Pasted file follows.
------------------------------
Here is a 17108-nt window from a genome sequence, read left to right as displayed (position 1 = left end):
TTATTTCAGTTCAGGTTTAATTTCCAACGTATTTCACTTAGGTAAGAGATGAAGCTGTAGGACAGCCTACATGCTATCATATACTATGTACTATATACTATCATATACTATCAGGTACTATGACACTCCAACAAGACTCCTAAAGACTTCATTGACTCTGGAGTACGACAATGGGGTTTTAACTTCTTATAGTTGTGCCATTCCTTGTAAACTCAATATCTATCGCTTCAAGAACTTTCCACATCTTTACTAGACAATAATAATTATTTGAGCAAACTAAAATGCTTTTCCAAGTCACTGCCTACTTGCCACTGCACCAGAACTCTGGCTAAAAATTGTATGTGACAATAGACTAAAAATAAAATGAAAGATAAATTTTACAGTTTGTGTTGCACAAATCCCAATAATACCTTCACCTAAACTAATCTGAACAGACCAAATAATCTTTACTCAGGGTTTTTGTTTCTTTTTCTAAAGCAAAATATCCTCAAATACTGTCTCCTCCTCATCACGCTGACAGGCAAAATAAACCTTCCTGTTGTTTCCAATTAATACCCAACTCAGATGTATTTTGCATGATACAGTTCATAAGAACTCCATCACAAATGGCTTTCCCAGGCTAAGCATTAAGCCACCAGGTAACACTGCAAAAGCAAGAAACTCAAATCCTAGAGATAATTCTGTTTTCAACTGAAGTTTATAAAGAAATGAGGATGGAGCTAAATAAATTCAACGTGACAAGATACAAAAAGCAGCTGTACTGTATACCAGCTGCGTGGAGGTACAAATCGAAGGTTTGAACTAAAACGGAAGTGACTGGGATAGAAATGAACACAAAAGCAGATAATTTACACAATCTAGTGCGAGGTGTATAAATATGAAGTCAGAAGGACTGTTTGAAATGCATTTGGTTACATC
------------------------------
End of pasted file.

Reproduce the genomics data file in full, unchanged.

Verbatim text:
Here is a 17108-nt window from a genome sequence, read left to right as displayed (position 1 = left end):
TTATTTCAGTTCAGGTTTAATTTCCAACGTATTTCACTTAGGTAAGAGATGAAGCTGTAGGACAGCCTACATGCTATCATATACTATGTACTATATACTATCATATACTATCAGGTACTATGACACTCCAACAAGACTCCTAAAGACTTCATTGACTCTGGAGTACGACAATGGGGTTTTAACTTCTTATAGTTGTGCCATTCCTTGTAAACTCAATATCTATCGCTTCAAGAACTTTCCACATCTTTACTAGACAATAATAATTATTTGAGCAAACTAAAATGCTTTTCCAAGTCACTGCCTACTTGCCACTGCACCAGAACTCTGGCTAAAAATTGTATGTGACAATAGACTAAAAATAAAATGAAAGATAAATTTTACAGTTTGTGTTGCACAAATCCCAATAATACCTTCACCTAAACTAATCTGAACAGACCAAATAATCTTTACTCAGGGTTTTTGTTTCTTTTTCTAAAGCAAAATATCCTCAAATACTGTCTCCTCCTCATCACGCTGACAGGCAAAATAAACCTTCCTGTTGTTTCCAATTAATACCCAACTCAGATGTATTTTGCATGATACAGTTCATAAGAACTCCATCACAAATGGCTTTCCCAGGCTAAGCATTAAGCCACCAGGTAACACTGCAAAAGCAAGAAACTCAAATCCTAGAGATAATTCTGTTTTCAACTGAAGTTTATAAAGAAATGAGGATGGAGCTAAATAAATTCAACGTGACAAGATACAAAAAGCAGCTGTACTGTATACCAGCTGCGTGGAGGTACAAATCGAAGGTTTGAACTAAAACGGAAGTGACTGGGATAGAAATGAACACAAAAGCAGATAATTTACACAATCTAGTGCGAGGTGTATAAATATGAAGTCAGAAGGACTGTTTGAAATGCATTTGGTTACATC